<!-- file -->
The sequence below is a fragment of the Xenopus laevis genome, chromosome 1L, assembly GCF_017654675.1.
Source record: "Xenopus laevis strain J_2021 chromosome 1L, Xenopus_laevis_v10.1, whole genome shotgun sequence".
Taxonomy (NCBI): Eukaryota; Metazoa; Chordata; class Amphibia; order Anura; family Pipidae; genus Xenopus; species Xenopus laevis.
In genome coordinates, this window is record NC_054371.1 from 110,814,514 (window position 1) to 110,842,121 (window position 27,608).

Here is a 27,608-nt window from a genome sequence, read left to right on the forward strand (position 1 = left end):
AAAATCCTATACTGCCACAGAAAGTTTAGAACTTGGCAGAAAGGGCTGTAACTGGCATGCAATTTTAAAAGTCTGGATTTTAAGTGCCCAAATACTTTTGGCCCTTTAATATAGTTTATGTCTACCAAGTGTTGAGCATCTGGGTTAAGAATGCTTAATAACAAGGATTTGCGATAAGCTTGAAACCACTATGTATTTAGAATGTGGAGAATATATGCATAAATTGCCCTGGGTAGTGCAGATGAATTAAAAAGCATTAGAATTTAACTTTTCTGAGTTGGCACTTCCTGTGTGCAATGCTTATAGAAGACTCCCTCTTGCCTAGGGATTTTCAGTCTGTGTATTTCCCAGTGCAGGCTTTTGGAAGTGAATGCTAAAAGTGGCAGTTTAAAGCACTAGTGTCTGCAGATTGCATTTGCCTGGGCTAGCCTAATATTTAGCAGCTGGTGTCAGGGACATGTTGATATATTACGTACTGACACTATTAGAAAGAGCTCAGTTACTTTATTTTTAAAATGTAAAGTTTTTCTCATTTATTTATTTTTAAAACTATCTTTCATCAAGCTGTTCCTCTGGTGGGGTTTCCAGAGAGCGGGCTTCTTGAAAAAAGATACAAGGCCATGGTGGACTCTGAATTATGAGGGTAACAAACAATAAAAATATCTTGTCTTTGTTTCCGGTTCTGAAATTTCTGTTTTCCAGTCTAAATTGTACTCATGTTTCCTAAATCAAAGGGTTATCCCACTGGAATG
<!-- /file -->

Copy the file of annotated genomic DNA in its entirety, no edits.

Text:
The sequence below is a fragment of the Xenopus laevis genome, chromosome 1L, assembly GCF_017654675.1.
Source record: "Xenopus laevis strain J_2021 chromosome 1L, Xenopus_laevis_v10.1, whole genome shotgun sequence".
Taxonomy (NCBI): Eukaryota; Metazoa; Chordata; class Amphibia; order Anura; family Pipidae; genus Xenopus; species Xenopus laevis.
In genome coordinates, this window is record NC_054371.1 from 110,814,514 (window position 1) to 110,842,121 (window position 27,608).

Here is a 27,608-nt window from a genome sequence, read left to right on the forward strand (position 1 = left end):
AAAATCCTATACTGCCACAGAAAGTTTAGAACTTGGCAGAAAGGGCTGTAACTGGCATGCAATTTTAAAAGTCTGGATTTTAAGTGCCCAAATACTTTTGGCCCTTTAATATAGTTTATGTCTACCAAGTGTTGAGCATCTGGGTTAAGAATGCTTAATAACAAGGATTTGCGATAAGCTTGAAACCACTATGTATTTAGAATGTGGAGAATATATGCATAAATTGCCCTGGGTAGTGCAGATGAATTAAAAAGCATTAGAATTTAACTTTTCTGAGTTGGCACTTCCTGTGTGCAATGCTTATAGAAGACTCCCTCTTGCCTAGGGATTTTCAGTCTGTGTATTTCCCAGTGCAGGCTTTTGGAAGTGAATGCTAAAAGTGGCAGTTTAAAGCACTAGTGTCTGCAGATTGCATTTGCCTGGGCTAGCCTAATATTTAGCAGCTGGTGTCAGGGACATGTTGATATATTACGTACTGACACTATTAGAAAGAGCTCAGTTACTTTATTTTTAAAATGTAAAGTTTTTCTCATTTATTTATTTTTAAAACTATCTTTCATCAAGCTGTTCCTCTGGTGGGGTTTCCAGAGAGCGGGCTTCTTGAAAAAAGATACAAGGCCATGGTGGACTCTGAATTATGAGGGTAACAAACAATAAAAATATCTTGTCTTTGTTTCCGGTTCTGAAATTTCTGTTTTCCAGTCTAAATTGTACTCATGTTTCCTAAATCAAAGGGTTATCCCACTGGAATG